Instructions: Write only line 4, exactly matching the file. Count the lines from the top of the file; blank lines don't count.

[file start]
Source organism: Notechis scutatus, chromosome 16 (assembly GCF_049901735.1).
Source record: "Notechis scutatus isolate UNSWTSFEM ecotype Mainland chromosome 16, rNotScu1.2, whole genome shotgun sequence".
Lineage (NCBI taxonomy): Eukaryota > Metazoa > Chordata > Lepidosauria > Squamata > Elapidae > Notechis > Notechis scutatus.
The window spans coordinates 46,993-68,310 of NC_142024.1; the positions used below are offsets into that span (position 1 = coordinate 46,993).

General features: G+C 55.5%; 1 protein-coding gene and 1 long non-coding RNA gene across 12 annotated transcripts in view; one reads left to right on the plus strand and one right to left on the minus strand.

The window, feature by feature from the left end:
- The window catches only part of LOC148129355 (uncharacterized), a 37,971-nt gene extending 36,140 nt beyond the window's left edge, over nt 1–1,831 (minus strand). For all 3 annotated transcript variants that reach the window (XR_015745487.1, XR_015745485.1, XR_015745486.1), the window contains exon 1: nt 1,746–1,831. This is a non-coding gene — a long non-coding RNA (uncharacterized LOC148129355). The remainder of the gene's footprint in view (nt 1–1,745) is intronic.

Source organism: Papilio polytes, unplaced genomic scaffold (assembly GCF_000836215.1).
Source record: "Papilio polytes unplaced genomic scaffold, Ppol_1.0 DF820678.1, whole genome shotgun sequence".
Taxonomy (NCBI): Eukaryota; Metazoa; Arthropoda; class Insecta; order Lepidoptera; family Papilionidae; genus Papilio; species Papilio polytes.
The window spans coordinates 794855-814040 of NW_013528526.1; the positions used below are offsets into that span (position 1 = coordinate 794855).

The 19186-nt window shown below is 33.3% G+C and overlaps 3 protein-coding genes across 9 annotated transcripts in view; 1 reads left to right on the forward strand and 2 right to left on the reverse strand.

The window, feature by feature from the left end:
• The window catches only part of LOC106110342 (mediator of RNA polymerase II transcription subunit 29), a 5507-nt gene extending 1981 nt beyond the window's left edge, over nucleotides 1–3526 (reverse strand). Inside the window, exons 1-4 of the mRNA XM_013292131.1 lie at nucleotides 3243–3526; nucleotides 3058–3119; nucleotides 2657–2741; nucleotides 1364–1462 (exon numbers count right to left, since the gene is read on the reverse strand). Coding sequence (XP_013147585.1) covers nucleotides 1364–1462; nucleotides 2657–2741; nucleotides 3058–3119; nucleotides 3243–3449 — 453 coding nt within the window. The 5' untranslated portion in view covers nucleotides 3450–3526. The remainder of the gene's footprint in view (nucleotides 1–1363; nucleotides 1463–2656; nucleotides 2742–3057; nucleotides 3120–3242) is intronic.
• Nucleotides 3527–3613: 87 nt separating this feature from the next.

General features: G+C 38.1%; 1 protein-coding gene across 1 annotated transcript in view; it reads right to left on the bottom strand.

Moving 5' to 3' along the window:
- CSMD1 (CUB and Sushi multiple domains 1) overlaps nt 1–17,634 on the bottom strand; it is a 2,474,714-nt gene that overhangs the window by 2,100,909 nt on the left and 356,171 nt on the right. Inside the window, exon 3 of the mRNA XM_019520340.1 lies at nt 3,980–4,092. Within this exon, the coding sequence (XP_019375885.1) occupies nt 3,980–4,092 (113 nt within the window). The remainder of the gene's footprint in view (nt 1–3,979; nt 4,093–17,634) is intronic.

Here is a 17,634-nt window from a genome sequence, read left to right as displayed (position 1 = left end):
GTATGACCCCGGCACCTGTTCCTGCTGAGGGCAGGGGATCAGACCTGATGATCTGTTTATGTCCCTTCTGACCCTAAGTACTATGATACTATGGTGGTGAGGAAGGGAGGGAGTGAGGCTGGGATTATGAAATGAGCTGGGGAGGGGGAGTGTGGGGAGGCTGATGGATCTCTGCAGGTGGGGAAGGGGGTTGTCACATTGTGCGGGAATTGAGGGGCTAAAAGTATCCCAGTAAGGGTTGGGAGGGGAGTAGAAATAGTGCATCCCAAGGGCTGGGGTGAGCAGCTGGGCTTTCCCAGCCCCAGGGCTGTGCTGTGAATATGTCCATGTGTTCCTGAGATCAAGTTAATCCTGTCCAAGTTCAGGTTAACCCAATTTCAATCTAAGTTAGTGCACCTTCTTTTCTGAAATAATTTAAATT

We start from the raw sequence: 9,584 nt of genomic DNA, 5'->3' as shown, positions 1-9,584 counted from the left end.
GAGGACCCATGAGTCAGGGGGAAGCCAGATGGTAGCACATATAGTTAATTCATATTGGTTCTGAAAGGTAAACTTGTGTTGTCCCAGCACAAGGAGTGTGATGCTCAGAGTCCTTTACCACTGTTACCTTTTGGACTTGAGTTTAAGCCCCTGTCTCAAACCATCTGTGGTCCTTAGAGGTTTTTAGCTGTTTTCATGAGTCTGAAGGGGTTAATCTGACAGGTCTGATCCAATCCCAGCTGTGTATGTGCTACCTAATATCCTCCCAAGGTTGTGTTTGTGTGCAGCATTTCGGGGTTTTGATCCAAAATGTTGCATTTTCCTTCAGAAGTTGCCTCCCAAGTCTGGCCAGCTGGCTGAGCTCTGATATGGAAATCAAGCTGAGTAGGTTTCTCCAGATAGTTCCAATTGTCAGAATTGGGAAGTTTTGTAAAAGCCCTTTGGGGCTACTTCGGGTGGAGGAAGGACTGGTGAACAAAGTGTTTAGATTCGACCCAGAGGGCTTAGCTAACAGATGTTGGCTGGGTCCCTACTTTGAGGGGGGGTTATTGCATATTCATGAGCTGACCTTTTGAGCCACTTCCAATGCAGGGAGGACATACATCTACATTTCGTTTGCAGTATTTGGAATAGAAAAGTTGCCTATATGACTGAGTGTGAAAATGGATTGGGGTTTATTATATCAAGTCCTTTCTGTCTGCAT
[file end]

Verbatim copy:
The window spans coordinates 46,993-68,310 of NC_142024.1; the positions used below are offsets into that span (position 1 = coordinate 46,993).